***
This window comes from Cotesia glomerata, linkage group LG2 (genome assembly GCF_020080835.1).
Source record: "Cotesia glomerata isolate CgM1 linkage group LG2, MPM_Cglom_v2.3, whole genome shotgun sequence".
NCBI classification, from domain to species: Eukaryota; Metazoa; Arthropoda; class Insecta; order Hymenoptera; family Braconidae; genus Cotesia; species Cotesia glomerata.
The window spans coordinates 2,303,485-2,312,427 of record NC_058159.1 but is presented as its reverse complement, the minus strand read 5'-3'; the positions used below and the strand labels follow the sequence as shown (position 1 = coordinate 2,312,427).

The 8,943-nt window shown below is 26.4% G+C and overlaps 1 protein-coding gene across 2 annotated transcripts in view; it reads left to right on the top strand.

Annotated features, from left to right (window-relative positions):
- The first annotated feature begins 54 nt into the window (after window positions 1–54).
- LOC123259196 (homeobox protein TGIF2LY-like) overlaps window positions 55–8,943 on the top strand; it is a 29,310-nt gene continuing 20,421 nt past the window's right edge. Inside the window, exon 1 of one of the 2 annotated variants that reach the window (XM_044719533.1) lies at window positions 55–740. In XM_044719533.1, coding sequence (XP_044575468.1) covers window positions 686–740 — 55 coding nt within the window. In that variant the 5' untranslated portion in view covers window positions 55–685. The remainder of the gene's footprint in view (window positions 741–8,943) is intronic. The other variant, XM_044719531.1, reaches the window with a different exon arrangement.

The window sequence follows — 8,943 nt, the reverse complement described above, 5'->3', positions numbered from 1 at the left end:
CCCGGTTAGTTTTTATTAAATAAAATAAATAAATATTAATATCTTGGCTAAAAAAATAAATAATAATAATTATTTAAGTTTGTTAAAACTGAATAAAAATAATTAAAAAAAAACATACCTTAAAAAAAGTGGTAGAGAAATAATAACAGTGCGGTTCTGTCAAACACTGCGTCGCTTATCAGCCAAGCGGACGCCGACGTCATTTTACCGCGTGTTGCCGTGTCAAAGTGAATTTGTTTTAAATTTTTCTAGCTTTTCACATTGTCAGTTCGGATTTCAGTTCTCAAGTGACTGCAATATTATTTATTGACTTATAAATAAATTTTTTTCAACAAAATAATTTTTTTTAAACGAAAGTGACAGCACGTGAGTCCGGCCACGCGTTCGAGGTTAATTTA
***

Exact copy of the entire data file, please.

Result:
This window comes from Cotesia glomerata, linkage group LG2 (genome assembly GCF_020080835.1).
Source record: "Cotesia glomerata isolate CgM1 linkage group LG2, MPM_Cglom_v2.3, whole genome shotgun sequence".
NCBI classification, from domain to species: Eukaryota; Metazoa; Arthropoda; class Insecta; order Hymenoptera; family Braconidae; genus Cotesia; species Cotesia glomerata.
The window spans coordinates 2,303,485-2,312,427 of record NC_058159.1 but is presented as its reverse complement, the minus strand read 5'-3'; the positions used below and the strand labels follow the sequence as shown (position 1 = coordinate 2,312,427).

The 8,943-nt window shown below is 26.4% G+C and overlaps 1 protein-coding gene across 2 annotated transcripts in view; it reads left to right on the top strand.

Annotated features, from left to right (window-relative positions):
- The first annotated feature begins 54 nt into the window (after window positions 1–54).
- LOC123259196 (homeobox protein TGIF2LY-like) overlaps window positions 55–8,943 on the top strand; it is a 29,310-nt gene continuing 20,421 nt past the window's right edge. Inside the window, exon 1 of one of the 2 annotated variants that reach the window (XM_044719533.1) lies at window positions 55–740. In XM_044719533.1, coding sequence (XP_044575468.1) covers window positions 686–740 — 55 coding nt within the window. In that variant the 5' untranslated portion in view covers window positions 55–685. The remainder of the gene's footprint in view (window positions 741–8,943) is intronic. The other variant, XM_044719531.1, reaches the window with a different exon arrangement.

The window sequence follows — 8,943 nt, the reverse complement described above, 5'->3', positions numbered from 1 at the left end:
CCCGGTTAGTTTTTATTAAATAAAATAAATAAATATTAATATCTTGGCTAAAAAAATAAATAATAATAATTATTTAAGTTTGTTAAAACTGAATAAAAATAATTAAAAAAAAACATACCTTAAAAAAAGTGGTAGAGAAATAATAACAGTGCGGTTCTGTCAAACACTGCGTCGCTTATCAGCCAAGCGGACGCCGACGTCATTTTACCGCGTGTTGCCGTGTCAAAGTGAATTTGTTTTAAATTTTTCTAGCTTTTCACATTGTCAGTTCGGATTTCAGTTCTCAAGTGACTGCAATATTATTTATTGACTTATAAATAAATTTTTTTCAACAAAATAATTTTTTTTAAACGAAAGTGACAGCACGTGAGTCCGGCCACGCGTTCGAGGTTAATTTA